I have been thinking a great deal about my experience at Reconciliation a few weekends ago. I felt an intense and unexplainable urge to go and confess my sins when I woke up that Saturday morning. While I try to go every six weeks or so, this was no routine visit to the priest for me. I needed to unburden myself of the numerous venial sins I had committed since I last participated in this sacrament.
For possibly the first time in the 17 years since I joined the Church, I was able to see the true nature of these sins as a tremendous burden on my shoulders. They were as a fog that kept me from seeing the path ahead. They were an obstacle in my relationship with Christ. I know these observations to be true because the moment I left the confessional booth, I felt as though a huge weight had been lifted. My spiritual vision was restored and I was again focused on serving the Lord.
Sin has weight. Every sin I commit in thought, word or deed is transformed into baggage that I carry around with me. As the weight accumulates, I begin to experience dryness in my prayer life. I make excuses for not reading the Bible and other books on our Catholic faith. My enthusiasm for sharing my faith with others becomes dampened under the burden of the sins I am carrying. My relationship with Christ is negatively affected. The joy I should feel gives way to nagging self-doubt and guilt – all because of sin. When the weight of sin becomes too great, I feel like I am going through the motions. These bad habits which creep in are my warning signs, but do I heed these warnings fast enough? How do I break out of this negative pattern?
Stop and reflect with me for just a minute. When is the last time you went to Reconciliation? How did you feel the very moment you were absolved from your sins and did your penance? Compare that feeling with your state of mind today. Have you noticed any of the warning signs I mentioned in the second paragraph? Any that I did not mention? These questions are not for the purpose of making you feel guilty. I just want to encourage you to pause and reflect a little, as I have recently, on how accumulated sin throws us off track and puts barriers between us and serving Christ.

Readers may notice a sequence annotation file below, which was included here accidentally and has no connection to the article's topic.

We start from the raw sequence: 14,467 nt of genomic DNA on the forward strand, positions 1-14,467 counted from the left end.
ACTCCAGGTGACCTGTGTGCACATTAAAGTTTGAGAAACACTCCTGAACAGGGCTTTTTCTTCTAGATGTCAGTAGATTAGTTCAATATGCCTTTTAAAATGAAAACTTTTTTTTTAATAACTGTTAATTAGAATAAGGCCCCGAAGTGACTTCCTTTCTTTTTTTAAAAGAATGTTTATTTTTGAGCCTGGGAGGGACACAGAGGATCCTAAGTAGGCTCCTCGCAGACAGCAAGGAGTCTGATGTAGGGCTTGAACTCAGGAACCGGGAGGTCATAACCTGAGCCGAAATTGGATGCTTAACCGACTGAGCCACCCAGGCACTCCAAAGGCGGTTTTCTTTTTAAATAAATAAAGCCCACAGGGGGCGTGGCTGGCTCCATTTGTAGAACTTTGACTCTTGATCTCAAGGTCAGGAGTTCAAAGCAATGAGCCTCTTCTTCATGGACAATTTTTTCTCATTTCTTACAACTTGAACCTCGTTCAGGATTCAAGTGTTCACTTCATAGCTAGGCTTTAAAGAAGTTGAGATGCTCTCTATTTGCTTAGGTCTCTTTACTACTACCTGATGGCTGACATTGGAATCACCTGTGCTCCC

One of the wonderful gifts we have as Catholics is the Sacrament of Reconciliation. When I was first reading about Catholicism, I was immediately drawn to this sacrament. I clearly understood through Scripture that Christ had given his disciples the power to absolve sins, and our priests are the delegates of Christ and the successors of the early disciples. If you ask a Catholic convert about the first time they participated in this sacrament, don’t be surprised at how deep and profound the experience was for them. I made my first Reconciliation as a 40-year-old man and the experience of confessing decades of sin was both terrifying and cathartic for me. I will never forget how much better and liberated I felt when I cast aside the burdens I had been carrying around for all those years. The slate was swept clean!